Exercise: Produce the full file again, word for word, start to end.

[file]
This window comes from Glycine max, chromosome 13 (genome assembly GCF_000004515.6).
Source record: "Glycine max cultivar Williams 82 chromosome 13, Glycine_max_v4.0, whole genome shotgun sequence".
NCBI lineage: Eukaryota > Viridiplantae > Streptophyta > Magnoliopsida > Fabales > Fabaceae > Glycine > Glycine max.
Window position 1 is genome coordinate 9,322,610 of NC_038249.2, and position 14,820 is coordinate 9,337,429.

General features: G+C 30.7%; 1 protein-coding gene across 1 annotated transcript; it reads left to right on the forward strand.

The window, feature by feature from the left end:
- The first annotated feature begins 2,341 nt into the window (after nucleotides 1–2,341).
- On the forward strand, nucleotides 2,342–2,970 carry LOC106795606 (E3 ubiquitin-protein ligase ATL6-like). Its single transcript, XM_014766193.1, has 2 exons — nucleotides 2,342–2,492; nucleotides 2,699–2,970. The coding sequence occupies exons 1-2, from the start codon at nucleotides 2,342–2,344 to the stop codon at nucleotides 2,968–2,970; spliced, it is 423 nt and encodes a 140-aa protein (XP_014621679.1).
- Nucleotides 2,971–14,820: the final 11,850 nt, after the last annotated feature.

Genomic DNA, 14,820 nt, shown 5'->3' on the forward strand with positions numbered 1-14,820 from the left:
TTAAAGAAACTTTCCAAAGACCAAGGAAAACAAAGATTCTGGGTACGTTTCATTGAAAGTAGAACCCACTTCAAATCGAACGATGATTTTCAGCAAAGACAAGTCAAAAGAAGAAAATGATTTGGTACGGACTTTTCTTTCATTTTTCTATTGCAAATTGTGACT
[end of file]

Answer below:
This window comes from Glycine max, chromosome 13 (genome assembly GCF_000004515.6).
Source record: "Glycine max cultivar Williams 82 chromosome 13, Glycine_max_v4.0, whole genome shotgun sequence".
NCBI lineage: Eukaryota > Viridiplantae > Streptophyta > Magnoliopsida > Fabales > Fabaceae > Glycine > Glycine max.
Window position 1 is genome coordinate 9,322,610 of NC_038249.2, and position 14,820 is coordinate 9,337,429.

General features: G+C 30.7%; 1 protein-coding gene across 1 annotated transcript; it reads left to right on the forward strand.

The window, feature by feature from the left end:
- The first annotated feature begins 2,341 nt into the window (after nucleotides 1–2,341).
- On the forward strand, nucleotides 2,342–2,970 carry LOC106795606 (E3 ubiquitin-protein ligase ATL6-like). Its single transcript, XM_014766193.1, has 2 exons — nucleotides 2,342–2,492; nucleotides 2,699–2,970. The coding sequence occupies exons 1-2, from the start codon at nucleotides 2,342–2,344 to the stop codon at nucleotides 2,968–2,970; spliced, it is 423 nt and encodes a 140-aa protein (XP_014621679.1).
- Nucleotides 2,971–14,820: the final 11,850 nt, after the last annotated feature.

Genomic DNA, 14,820 nt, shown 5'->3' on the forward strand with positions numbered 1-14,820 from the left:
TTAAAGAAACTTTCCAAAGACCAAGGAAAACAAAGATTCTGGGTACGTTTCATTGAAAGTAGAACCCACTTCAAATCGAACGATGATTTTCAGCAAAGACAAGTCAAAAGAAGAAAATGATTTGGTACGGACTTTTCTTTCATTTTTCTATTGCAAATTGTGACT